You might be tweaking your 3D settings to speed up your prints, trying to increase your printers jerk, acceleration, speed, more heat, tuning retraction, to get a faster print, but these all generally will push your machine closer to its limits and decrease your print quality.
This is where this tip comes in, I will show you how you can configure your infill layer height independently to be higher than your exterior surface, because really, who cares what your infill looks like, why have your printer meticulously laying down infill at 50 micron layer heights?
This technique works best when you are printing higher resolution prints (sub 0.1mm or less).
To paint the picture, here are some example print time estimates using this technique for a Flashforge creator pro, printing at 60mm/s a 3DBenchy as follows
|Layer Height||Infill Percentage||Normal Infill print time||0.3mm layer height Infill print time||Time saving|
|0.025mm (25 micron)||40%||587 minutes||511 minutes||15%|
|0.050mm (50 micron)||40%||296 minutes||260 minutes||14%|
|0.100mm (100 micron)||40%||163 minutes||143 minutes||14%|
|0.100mm (100 micron)||80%||168 minutes||150 minutes||12%|
|0.200mm (200 micron)||40%||85 minutes||82 minutes||3.5%|
|0.300mm (300 micron)||40%||59 minutes||59 minutes||0%|
As you can see for this model, having thicker infill height can save you 10-15% of your machine time for the higher resolution prints, and only small savings on lower resolution prints. This is a very conservative number, the more infill your print requires the more time savings you will achieve, I have printed some larger prints where the time saving is over 30%.
Should I do it?
If you have a printer(s) that is always busy (i.e. you are running a busy 3D Hub, or pumping out some large models), this technique is a good way to save some machine time. On the other hand, if you don’t however mind if a print takes an extra hour or so and prefer simplicity I would give this technique a miss.
At the end of the day it’s up to you.
So… how do I do it?
This tutorial is written specifically for Simplify 3D, its probably possible with other slicers.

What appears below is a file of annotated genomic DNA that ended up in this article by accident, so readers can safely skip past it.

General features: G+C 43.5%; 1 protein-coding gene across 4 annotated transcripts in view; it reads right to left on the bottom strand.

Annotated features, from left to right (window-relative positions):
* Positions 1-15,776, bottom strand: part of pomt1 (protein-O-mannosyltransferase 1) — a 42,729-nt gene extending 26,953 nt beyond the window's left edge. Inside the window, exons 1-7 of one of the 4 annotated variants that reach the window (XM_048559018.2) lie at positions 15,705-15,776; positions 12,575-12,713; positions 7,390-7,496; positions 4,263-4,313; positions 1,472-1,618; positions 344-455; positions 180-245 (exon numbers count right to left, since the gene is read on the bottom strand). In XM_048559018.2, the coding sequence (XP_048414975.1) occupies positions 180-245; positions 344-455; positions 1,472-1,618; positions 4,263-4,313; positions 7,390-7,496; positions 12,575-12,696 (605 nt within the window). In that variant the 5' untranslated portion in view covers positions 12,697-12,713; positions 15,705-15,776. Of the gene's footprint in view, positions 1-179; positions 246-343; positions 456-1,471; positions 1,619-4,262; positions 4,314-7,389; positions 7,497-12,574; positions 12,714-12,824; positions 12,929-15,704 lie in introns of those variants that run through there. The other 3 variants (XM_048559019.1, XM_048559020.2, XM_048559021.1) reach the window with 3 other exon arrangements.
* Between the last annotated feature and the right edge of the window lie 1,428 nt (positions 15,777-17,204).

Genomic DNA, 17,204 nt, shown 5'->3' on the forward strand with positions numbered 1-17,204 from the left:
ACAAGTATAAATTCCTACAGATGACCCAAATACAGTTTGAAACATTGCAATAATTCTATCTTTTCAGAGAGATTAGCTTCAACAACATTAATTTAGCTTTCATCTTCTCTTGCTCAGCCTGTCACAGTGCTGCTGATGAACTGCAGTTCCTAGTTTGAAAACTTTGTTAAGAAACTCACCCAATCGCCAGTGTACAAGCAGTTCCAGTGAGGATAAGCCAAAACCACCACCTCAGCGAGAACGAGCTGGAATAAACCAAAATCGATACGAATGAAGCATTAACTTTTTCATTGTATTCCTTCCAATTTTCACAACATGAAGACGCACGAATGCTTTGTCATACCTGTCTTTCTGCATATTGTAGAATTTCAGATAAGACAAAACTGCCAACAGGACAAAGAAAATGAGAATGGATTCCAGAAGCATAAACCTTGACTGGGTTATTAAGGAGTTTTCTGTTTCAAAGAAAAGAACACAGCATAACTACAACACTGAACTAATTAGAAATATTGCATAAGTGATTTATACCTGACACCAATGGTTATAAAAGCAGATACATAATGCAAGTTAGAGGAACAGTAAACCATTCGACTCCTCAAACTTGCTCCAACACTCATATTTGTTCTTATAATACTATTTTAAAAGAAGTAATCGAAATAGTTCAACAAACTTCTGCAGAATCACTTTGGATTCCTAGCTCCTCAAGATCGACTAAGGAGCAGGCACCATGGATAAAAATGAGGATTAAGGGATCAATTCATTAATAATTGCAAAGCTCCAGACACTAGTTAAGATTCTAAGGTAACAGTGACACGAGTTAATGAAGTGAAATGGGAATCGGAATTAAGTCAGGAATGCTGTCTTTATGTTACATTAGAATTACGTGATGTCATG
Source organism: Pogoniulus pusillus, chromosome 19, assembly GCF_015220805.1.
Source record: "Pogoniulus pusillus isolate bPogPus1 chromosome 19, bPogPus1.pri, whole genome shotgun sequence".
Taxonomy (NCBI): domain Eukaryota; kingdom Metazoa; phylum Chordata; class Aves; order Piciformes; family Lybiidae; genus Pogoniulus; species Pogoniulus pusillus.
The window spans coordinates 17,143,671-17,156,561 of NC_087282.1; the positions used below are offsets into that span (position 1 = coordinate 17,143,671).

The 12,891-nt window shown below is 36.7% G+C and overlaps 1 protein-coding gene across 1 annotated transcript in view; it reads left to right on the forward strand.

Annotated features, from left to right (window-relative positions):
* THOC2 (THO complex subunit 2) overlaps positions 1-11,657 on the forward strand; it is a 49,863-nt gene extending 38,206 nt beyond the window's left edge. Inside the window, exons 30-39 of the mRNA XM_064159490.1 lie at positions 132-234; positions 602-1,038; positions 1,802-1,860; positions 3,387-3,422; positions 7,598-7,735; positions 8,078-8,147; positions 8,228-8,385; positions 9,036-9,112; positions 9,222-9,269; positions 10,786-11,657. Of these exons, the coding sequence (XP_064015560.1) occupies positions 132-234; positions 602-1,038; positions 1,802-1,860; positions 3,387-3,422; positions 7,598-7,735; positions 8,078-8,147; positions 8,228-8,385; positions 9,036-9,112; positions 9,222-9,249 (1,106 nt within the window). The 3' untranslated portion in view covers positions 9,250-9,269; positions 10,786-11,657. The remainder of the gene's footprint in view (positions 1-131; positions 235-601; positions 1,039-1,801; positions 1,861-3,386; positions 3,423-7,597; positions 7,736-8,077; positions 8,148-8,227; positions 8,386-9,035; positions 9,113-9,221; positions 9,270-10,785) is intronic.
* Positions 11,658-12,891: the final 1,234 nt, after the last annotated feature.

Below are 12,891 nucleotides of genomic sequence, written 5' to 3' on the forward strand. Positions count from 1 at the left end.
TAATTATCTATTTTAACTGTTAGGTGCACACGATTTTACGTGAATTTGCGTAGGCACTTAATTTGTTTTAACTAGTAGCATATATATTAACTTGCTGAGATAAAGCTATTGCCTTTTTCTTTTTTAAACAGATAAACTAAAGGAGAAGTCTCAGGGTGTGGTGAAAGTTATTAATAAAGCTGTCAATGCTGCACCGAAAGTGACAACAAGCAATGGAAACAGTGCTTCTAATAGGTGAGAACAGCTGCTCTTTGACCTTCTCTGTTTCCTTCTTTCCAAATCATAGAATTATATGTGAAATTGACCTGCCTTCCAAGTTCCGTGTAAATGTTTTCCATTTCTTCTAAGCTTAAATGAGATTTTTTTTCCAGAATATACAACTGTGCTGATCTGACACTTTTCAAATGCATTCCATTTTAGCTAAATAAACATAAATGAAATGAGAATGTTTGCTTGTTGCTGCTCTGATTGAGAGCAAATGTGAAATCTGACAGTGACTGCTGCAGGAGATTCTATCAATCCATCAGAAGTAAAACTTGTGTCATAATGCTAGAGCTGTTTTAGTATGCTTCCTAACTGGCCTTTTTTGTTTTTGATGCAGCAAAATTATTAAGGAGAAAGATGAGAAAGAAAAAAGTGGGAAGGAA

- Start with setting up 2 Processes, one will be your normal “print” profile that will print the exterior of your model, and the second will be your “infill” profile.
In your print profile perform the following configuration
- Set your infill percentage to 0%
- Set your desired layer height, perimeters, top and bottom layer numbers as you would normally
In your “infill” profile, perform the following configuration
- Set your desired infil percentage (e.g. 80%)
- Set the layer height to 0.3mm (or higher if you have a larger nozzle than the 0.4mm that I have installed)
- Set the permiters, top and bottom layer numbers to zero.
- Increase your speed to 90mm/s (conservative speed I normally use 120mm/s)
- Turn off the minimum layer time in the cooling menu
- Turn off supports, skirts, brims, or any other settings that are in your “print” profile. Any of these if you need them should be configured in your “print” process
Putting it all together
Now all you need to do is import the model you wish to print as you normally would, and click on the “prepare to print” button, in the select processes screen, select both of the processes and click OK.
And finally click yes on the warning, it is basically giving you a warning that both of the processes are working on the same model, which normally might mean you have made a mistake, this warning is expected.
Have a quick flick through your toolpath preview to see if everything looks as you would expect, and print the model as you normally would.
As you can see its a bit of a process, and probably not for the feint of heart, however if you had a large number of high resolution models to print, this technique can save you a lot of time without degrading the quality of your print.